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Judge Thyself Not!!!


In my last two Blogs, I talked about becoming more Present to our lives, more Aware of our thoughts, feelings and physical sensations (TFPS). This is one step toward tapping into Everything We Need that we all have inside of us. In this Blog, I want to discuss what to do when we are being more Aware of our TFPS. How do we process the thoughts that we hear ourselves say, the feelings that we are now starting to notice and the way things show up in our bodies as physical sensations? Part of the answer is by Not Judging and having lots of Self-Compassion!!

Not Judging ourselves can be a real challenge…perhaps one of the greatest challenges to becoming more aware of ourselves. If we continually judge/criticize ourselves for things we notice about ourselves, why would we want to continue trying to be more Aware? It’s a subtle thing and something we often learn in childhood, by watching adults around us or by being scolded for our emotions or thoughts. In our own adulthood, we don’t even realize we are doing it. Or we have a vague idea that we “shouldn’t beat ourselves up for stuff” but we keep doing it anyway. One of the most profound things I learned when studying Mindfulness Based Stress Reduction is to have NO-JUDGEMENT for the things I notice. As you become more present to your TFPS, you may see things come up that you automatically want to scold yourself for such as:

1. I have no willpower…I ate those cookies at work again!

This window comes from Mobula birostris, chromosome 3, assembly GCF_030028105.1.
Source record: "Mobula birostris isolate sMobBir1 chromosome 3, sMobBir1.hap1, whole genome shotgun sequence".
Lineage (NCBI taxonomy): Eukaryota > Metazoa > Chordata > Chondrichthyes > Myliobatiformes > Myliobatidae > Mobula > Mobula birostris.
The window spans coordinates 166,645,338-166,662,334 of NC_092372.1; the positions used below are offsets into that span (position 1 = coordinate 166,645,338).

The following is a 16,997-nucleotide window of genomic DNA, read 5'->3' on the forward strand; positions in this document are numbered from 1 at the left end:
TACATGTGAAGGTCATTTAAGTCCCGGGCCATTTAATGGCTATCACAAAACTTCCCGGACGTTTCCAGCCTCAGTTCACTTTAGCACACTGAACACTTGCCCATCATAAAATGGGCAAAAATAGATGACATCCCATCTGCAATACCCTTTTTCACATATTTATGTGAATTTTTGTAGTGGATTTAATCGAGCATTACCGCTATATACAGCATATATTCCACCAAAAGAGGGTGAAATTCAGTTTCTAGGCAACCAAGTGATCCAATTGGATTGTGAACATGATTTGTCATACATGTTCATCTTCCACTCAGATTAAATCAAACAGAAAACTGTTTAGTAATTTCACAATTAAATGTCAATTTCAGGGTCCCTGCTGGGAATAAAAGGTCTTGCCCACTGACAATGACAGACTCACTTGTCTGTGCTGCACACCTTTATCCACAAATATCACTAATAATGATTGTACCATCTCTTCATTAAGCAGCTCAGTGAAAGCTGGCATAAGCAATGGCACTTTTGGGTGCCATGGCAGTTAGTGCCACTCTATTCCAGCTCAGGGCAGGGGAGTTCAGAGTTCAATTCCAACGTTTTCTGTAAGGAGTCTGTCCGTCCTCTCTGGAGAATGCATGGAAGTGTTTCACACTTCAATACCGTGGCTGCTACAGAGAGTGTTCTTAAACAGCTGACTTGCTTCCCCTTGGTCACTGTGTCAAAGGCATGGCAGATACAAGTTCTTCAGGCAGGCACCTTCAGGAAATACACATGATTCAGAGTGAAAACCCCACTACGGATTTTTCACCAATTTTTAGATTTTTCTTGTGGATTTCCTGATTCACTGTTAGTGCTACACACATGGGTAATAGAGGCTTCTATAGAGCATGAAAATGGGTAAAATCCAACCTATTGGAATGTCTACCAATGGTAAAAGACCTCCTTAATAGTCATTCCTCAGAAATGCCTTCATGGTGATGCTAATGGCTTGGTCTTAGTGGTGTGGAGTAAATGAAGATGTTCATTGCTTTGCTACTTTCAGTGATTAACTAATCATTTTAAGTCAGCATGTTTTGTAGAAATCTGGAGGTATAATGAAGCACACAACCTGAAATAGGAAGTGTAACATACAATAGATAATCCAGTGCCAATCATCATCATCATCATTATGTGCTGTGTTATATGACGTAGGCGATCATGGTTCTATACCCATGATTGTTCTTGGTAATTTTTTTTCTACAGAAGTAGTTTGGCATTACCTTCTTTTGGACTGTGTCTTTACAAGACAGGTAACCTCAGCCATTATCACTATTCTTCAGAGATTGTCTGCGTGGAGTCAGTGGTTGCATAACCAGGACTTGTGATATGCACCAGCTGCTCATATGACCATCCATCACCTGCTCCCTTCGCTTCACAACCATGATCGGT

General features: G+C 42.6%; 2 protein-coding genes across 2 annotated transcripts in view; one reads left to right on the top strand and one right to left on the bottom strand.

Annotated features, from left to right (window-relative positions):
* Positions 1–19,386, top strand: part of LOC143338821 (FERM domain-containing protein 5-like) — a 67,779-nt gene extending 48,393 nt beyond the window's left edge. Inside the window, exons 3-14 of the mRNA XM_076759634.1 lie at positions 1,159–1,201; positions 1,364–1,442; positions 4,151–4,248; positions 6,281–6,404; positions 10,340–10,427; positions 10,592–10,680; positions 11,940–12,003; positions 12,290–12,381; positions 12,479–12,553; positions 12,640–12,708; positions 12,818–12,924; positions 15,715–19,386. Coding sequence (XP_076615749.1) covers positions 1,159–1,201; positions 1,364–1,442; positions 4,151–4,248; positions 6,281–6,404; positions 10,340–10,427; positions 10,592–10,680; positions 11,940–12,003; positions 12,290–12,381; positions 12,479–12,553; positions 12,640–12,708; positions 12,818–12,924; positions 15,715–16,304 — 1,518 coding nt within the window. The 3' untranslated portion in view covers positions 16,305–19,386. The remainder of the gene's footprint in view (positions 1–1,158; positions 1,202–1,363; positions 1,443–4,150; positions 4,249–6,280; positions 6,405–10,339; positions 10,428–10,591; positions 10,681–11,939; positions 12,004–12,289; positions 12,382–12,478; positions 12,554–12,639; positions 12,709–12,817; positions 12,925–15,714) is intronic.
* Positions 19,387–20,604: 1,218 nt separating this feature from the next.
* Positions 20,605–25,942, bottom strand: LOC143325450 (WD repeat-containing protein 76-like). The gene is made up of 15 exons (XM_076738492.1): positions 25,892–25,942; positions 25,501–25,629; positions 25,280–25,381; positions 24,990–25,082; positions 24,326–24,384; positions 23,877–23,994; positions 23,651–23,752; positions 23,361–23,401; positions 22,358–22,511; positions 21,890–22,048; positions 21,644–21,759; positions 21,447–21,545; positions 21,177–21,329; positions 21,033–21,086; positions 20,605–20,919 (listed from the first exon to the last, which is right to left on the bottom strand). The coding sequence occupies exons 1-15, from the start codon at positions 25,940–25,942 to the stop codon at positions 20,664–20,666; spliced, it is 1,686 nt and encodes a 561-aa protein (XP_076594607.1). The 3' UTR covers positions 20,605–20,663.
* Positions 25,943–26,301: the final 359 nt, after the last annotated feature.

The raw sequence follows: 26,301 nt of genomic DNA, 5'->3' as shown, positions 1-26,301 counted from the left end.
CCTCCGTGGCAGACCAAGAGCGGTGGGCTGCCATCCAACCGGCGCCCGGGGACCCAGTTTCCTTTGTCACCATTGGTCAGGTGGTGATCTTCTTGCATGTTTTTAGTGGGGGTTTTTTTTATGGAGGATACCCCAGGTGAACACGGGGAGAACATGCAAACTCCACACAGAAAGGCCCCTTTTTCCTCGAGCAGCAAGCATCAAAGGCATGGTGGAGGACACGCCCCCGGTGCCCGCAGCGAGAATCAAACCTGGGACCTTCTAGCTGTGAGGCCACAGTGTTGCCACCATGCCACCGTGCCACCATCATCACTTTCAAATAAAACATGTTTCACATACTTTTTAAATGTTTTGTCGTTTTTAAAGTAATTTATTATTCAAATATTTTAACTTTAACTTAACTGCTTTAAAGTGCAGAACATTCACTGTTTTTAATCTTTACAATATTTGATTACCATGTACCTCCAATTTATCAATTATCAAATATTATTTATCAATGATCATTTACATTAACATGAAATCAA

2. Ugh, I let that family member annoy me again, why can’t I just ignore her?

3. My neck is so tight from all of this stress, why do I let myself get so stressed out?

I’m sure you can list many of your own examples. The point is, judging/beating ourselves up/scolding ourselves when we notice a thought, feeling or physical sensations will not do anything to help us heal, it will just make it worse!!

A really good companion to Not Judging ourselves is to have Self-Compassion for ourselves. Leading expert on Self-Compassion, Kristin Neff, says that “We are kind and understanding rather than harshly self-critical when we fail, make mistakes or feel inadequate. We give ourselves support and encouragement rather than being cold and judgmental when challenges and difficulty arise in our lives”. So, as we begin to be more present to the moment and aware of our TFPS, instead of judging what we see, we can be kind and understanding and give ourselves support, just like we would do a friend. Here are some examples:

1. Awareness: I notice that I keep thinking I have no willpower (deep breath):

Instead of saying “I am so weak, why can’t I just resist those cookies”, you can say “Most people struggle to resist the treats. I’m not weak, there are other reasons why I keep eating sugar and I will explore those”

2. Awareness: I am constantly annoyed by that family member (deep breath):

Instead of saying “what is wrong with me that I can’t ignore her and stop being annoyed” you can say “I notice that this person frequently annoys me. It’s ok to be annoyed with people in our lives. I will take some time to explore the nature of my annoyance with her and try to set some boundaries”.

3. Awareness: I notice my neck is tight from stress (deep breath)

Instead of saying “why do I let myself get so stressed out?”, you can say “Oh, I see that my stress is showing up in my neck. That’s ok, we all have places where our stress goes. I’m glad I noticed it and now I can do something to soothe it (massage, warm compress, meditate).


As we begin to incorporate a Mindfulness practice into our Wellness practices, we can practice being aware of our TFPS with no-judgement and lots of self-compassion. The other step in practicing Mindfulness is to have Curiosity about what we notice. I’ll talk about this in the next Blog! If you feel called to add some Mindfulness to YOUR Wellness practices, reach out HERE

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